Vehicle-to-Grid (V2G) electric vehicles have an advantage over competing centralized generation assets

Although the vehicle-to-grid (V2G) concept of sharing power to the grid from plug-in electric vehicles (PEVs) has been in existence for nearly two decades, the underlying technologies are only just now emerging from the pilot project phase. Beginning in the next half-decade, however, PEVs with V2G technology will play an important role in the ancillary services market, helping to address regional power grids’ continual need for stabilization to match supply demand. According to a recent report from Pike Research, these vehicles will compete with traditional generation sources as well as with emerging technologies, such as stationary battery storage, for revenue from ancillary services such as frequency regulation and demand response.

By 2017, according to the cleantech market intelligence firm, approximately 90,000 light-duty vehicles and an additional 1,500 medium/heavy duty trucks will be enabled with V2G technologies, generating revenue of more than $18 million.

“V2G electric vehicles have an advantage over competing centralized generation assets because they can stabilize the grid at the endpoints closer to demand,” says research director John Gartner. “In order to produce sufficient power capacity to interest grid operators, though, dozens of PEVs must be aggregated in a given area. Thus V2G investment will be strongly influenced by the growth in PEV sales, and substantial investment in infrastructure and vehicle-based technology will be necessary to enable V2G services on a large scale.”

The most likely early adopters of V2G will be fleets of light-duty vehicles and medium- and heavy-duty trucks. Fleets often have a more consistent availability for connection to the grid than vehicles owned by individual consumers. Trucks, with their larger battery packs and potential to deliver power more quickly to the grid, can generate much greater revenue per vehicle than light-duty vehicles. The Asia-Pacific region will be the largest market, followed by Western Europe and North America. North America will trail both Europe and Asia in incorporating PEVs into grid services because of the lower penetration of renewables and a regulatory framework that is less encouraging of V2G.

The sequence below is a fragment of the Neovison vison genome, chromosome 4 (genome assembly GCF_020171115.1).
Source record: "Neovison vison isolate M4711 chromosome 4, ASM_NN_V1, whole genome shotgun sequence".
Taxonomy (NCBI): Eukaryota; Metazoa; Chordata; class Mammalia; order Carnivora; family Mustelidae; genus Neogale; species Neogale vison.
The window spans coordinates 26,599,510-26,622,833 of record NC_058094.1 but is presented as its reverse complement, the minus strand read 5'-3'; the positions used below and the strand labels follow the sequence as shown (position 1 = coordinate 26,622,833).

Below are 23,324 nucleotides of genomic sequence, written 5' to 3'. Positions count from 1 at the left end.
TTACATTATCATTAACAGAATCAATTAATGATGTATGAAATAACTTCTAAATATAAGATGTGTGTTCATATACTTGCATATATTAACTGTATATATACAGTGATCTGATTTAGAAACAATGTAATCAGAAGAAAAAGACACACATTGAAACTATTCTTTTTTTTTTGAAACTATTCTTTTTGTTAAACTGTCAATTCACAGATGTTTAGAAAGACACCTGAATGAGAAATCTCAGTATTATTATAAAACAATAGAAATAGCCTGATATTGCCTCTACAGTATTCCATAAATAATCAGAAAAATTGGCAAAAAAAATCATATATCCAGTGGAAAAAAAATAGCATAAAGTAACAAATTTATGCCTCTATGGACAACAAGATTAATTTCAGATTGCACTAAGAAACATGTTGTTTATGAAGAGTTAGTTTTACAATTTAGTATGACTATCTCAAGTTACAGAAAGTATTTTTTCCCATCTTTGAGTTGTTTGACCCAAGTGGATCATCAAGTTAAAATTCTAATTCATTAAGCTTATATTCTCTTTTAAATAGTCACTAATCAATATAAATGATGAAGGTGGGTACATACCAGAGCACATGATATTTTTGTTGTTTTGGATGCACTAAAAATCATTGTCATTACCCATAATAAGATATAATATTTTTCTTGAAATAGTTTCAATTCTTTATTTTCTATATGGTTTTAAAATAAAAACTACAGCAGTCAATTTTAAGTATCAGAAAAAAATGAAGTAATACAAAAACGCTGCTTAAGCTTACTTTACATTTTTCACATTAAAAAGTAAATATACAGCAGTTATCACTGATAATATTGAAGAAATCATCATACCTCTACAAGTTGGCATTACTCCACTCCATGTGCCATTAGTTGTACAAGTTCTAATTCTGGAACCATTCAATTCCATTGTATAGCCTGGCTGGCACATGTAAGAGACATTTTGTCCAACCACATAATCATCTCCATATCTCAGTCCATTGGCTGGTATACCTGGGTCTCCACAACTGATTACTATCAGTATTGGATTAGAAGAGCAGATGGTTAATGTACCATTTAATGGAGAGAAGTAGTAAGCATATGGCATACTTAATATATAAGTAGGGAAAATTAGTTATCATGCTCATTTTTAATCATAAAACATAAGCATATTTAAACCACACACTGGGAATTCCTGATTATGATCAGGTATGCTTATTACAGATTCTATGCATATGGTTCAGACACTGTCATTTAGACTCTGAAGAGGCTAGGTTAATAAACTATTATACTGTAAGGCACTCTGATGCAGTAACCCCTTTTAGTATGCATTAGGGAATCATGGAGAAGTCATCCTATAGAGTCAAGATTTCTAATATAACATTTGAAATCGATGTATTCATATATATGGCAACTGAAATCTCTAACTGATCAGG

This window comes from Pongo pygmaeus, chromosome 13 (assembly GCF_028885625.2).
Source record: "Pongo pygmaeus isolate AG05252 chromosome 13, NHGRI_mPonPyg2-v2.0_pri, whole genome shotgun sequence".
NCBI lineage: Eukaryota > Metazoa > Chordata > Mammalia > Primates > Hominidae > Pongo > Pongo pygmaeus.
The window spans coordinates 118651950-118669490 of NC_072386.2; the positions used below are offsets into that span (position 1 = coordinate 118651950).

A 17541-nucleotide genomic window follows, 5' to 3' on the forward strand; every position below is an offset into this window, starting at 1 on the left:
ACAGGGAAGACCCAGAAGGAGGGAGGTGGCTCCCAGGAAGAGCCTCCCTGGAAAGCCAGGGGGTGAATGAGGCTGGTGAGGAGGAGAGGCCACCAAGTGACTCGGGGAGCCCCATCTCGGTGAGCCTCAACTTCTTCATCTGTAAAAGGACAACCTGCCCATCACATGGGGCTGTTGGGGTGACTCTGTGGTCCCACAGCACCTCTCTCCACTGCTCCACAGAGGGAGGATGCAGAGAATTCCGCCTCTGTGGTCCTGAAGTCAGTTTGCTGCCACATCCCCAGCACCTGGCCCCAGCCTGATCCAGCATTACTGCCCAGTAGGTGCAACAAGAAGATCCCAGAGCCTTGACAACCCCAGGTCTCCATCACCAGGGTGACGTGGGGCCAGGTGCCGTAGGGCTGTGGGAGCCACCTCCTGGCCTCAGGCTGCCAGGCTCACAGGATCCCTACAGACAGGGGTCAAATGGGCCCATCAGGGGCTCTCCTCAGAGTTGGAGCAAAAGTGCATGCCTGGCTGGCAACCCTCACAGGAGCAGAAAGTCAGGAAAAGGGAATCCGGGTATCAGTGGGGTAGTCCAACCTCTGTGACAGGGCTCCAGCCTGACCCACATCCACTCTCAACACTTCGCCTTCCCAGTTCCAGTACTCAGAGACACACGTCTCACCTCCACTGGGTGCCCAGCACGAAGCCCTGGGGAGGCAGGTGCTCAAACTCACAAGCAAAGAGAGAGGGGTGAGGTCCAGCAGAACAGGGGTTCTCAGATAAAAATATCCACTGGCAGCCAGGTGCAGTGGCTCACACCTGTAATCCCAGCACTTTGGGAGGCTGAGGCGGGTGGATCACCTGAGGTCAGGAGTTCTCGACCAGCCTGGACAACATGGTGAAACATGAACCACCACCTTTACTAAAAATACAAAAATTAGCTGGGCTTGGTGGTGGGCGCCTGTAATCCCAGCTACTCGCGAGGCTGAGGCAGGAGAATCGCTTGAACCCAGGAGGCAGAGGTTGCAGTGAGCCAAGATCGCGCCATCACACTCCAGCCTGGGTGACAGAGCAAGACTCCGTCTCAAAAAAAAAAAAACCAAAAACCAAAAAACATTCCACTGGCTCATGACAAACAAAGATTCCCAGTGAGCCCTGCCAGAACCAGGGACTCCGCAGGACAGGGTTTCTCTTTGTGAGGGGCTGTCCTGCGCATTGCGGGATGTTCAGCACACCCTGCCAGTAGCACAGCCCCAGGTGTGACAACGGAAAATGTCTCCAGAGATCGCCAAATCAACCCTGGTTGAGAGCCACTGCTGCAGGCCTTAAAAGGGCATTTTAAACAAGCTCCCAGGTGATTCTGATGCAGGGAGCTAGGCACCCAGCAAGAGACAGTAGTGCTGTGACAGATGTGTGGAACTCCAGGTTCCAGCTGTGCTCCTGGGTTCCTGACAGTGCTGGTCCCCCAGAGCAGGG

Pike Research’s report, “Vehicle to Grid Technologies,” examines the market opportunity for V2G technologies to be utilized for demand response, vehicle to building, frequency regulation, and various other ancillary services to support grid reliability and stability. The study analyzes technology issues and policy factors associated with the growth of V2G, as well as key hurdles to adoption. The strategies of key market participants are profiled, and forecasts are provided for V2G-enabled vehicles and service revenues through 2017. An Executive Summary of the report is available for free download on the firm’s website.